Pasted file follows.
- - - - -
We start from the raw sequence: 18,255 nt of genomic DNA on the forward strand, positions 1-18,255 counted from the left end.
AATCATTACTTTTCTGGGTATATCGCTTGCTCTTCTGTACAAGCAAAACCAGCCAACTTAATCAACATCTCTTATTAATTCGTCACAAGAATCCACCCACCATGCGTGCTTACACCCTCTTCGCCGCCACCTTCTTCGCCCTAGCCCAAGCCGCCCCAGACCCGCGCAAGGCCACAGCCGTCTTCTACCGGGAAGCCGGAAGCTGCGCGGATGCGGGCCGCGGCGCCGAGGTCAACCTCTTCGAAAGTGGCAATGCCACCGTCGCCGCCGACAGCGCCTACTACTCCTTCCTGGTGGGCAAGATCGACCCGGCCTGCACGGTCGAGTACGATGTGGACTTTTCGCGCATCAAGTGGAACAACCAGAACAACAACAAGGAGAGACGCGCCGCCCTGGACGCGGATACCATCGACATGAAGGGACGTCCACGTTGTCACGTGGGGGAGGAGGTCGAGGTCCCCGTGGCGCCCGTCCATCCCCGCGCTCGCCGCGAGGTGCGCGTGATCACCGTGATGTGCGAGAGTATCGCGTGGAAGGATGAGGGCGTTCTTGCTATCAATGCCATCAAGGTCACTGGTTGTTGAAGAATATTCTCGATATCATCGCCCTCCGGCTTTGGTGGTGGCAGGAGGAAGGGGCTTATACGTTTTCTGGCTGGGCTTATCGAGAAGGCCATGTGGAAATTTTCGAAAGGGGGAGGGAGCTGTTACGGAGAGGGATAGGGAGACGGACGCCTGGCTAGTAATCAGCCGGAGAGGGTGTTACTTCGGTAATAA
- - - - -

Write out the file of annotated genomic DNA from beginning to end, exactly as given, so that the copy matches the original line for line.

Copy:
We start from the raw sequence: 18,255 nt of genomic DNA on the forward strand, positions 1-18,255 counted from the left end.
AATCATTACTTTTCTGGGTATATCGCTTGCTCTTCTGTACAAGCAAAACCAGCCAACTTAATCAACATCTCTTATTAATTCGTCACAAGAATCCACCCACCATGCGTGCTTACACCCTCTTCGCCGCCACCTTCTTCGCCCTAGCCCAAGCCGCCCCAGACCCGCGCAAGGCCACAGCCGTCTTCTACCGGGAAGCCGGAAGCTGCGCGGATGCGGGCCGCGGCGCCGAGGTCAACCTCTTCGAAAGTGGCAATGCCACCGTCGCCGCCGACAGCGCCTACTACTCCTTCCTGGTGGGCAAGATCGACCCGGCCTGCACGGTCGAGTACGATGTGGACTTTTCGCGCATCAAGTGGAACAACCAGAACAACAACAAGGAGAGACGCGCCGCCCTGGACGCGGATACCATCGACATGAAGGGACGTCCACGTTGTCACGTGGGGGAGGAGGTCGAGGTCCCCGTGGCGCCCGTCCATCCCCGCGCTCGCCGCGAGGTGCGCGTGATCACCGTGATGTGCGAGAGTATCGCGTGGAAGGATGAGGGCGTTCTTGCTATCAATGCCATCAAGGTCACTGGTTGTTGAAGAATATTCTCGATATCATCGCCCTCCGGCTTTGGTGGTGGCAGGAGGAAGGGGCTTATACGTTTTCTGGCTGGGCTTATCGAGAAGGCCATGTGGAAATTTTCGAAAGGGGGAGGGAGCTGTTACGGAGAGGGATAGGGAGACGGACGCCTGGCTAGTAATCAGCCGGAGAGGGTGTTACTTCGGTAATAA